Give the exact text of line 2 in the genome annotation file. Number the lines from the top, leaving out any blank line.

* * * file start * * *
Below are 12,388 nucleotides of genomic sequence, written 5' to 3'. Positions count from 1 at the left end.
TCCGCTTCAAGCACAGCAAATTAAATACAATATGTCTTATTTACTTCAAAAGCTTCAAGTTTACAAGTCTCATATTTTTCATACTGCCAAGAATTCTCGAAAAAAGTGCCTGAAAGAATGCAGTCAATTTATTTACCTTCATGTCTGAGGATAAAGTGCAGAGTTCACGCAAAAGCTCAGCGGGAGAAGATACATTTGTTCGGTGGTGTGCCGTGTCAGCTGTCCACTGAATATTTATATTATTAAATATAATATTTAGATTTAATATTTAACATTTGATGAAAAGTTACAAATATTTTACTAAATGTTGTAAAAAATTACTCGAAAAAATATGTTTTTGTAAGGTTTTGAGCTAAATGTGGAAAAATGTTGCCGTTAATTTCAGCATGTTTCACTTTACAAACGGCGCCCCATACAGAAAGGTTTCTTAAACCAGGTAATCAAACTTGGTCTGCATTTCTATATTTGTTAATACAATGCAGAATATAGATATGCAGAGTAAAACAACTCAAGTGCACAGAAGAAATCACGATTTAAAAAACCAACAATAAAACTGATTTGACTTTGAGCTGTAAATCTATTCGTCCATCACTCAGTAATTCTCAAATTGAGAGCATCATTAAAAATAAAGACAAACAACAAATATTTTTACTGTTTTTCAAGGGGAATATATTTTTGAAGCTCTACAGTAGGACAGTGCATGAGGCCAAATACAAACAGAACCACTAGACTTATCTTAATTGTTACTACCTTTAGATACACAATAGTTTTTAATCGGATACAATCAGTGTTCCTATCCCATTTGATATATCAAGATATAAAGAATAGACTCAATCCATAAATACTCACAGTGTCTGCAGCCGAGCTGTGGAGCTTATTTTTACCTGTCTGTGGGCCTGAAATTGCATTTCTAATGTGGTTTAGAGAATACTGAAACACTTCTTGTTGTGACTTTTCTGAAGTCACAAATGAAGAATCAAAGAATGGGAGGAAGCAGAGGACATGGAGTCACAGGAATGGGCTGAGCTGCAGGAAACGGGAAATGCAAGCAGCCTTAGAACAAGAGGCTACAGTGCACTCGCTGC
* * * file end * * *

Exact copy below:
TCCGCTTCAAGCACAGCAAATTAAATACAATATGTCTTATTTACTTCAAAAGCTTCAAGTTTACAAGTCTCATATTTTTCATACTGCCAAGAATTCTCGAAAAAAGTGCCTGAAAGAATGCAGTCAATTTATTTACCTTCATGTCTGAGGATAAAGTGCAGAGTTCACGCAAAAGCTCAGCGGGAGAAGATACATTTGTTCGGTGGTGTGCCGTGTCAGCTGTCCACTGAATATTTATATTATTAAATATAATATTTAGATTTAATATTTAACATTTGATGAAAAGTTACAAATATTTTACTAAATGTTGTAAAAAATTACTCGAAAAAATATGTTTTTGTAAGGTTTTGAGCTAAATGTGGAAAAATGTTGCCGTTAATTTCAGCATGTTTCACTTTACAAACGGCGCCCCATACAGAAAGGTTTCTTAAACCAGGTAATCAAACTTGGTCTGCATTTCTATATTTGTTAATACAATGCAGAATATAGATATGCAGAGTAAAACAACTCAAGTGCACAGAAGAAATCACGATTTAAAAAACCAACAATAAAACTGATTTGACTTTGAGCTGTAAATCTATTCGTCCATCACTCAGTAATTCTCAAATTGAGAGCATCATTAAAAATAAAGACAAACAACAAATATTTTTACTGTTTTTCAAGGGGAATATATTTTTGAAGCTCTACAGTAGGACAGTGCATGAGGCCAAATACAAACAGAACCACTAGACTTATCTTAATTGTTACTACCTTTAGATACACAATAGTTTTTAATCGGATACAATCAGTGTTCCTATCCCATTTGATATATCAAGATATAAAGAATAGACTCAATCCATAAATACTCACAGTGTCTGCAGCCGAGCTGTGGAGCTTATTTTTACCTGTCTGTGGGCCTGAAATTGCATTTCTAATGTGGTTTAGAGAATACTGAAACACTTCTTGTTGTGACTTTTCTGAAGTCACAAATGAAGAATCAAAGAATGGGAGGAAGCAGAGGACATGGAGTCACAGGAATGGGCTGAGCTGCAGGAAACGGGAAATGCAAGCAGCCTTAGAACAAGAGGCTACAGTGCACTCGCTGC